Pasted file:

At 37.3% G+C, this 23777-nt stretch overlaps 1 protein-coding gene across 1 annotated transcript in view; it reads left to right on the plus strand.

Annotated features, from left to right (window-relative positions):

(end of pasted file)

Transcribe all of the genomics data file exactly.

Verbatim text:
At 37.3% G+C, this 23777-nt stretch overlaps 1 protein-coding gene across 1 annotated transcript in view; it reads left to right on the plus strand.

Annotated features, from left to right (window-relative positions):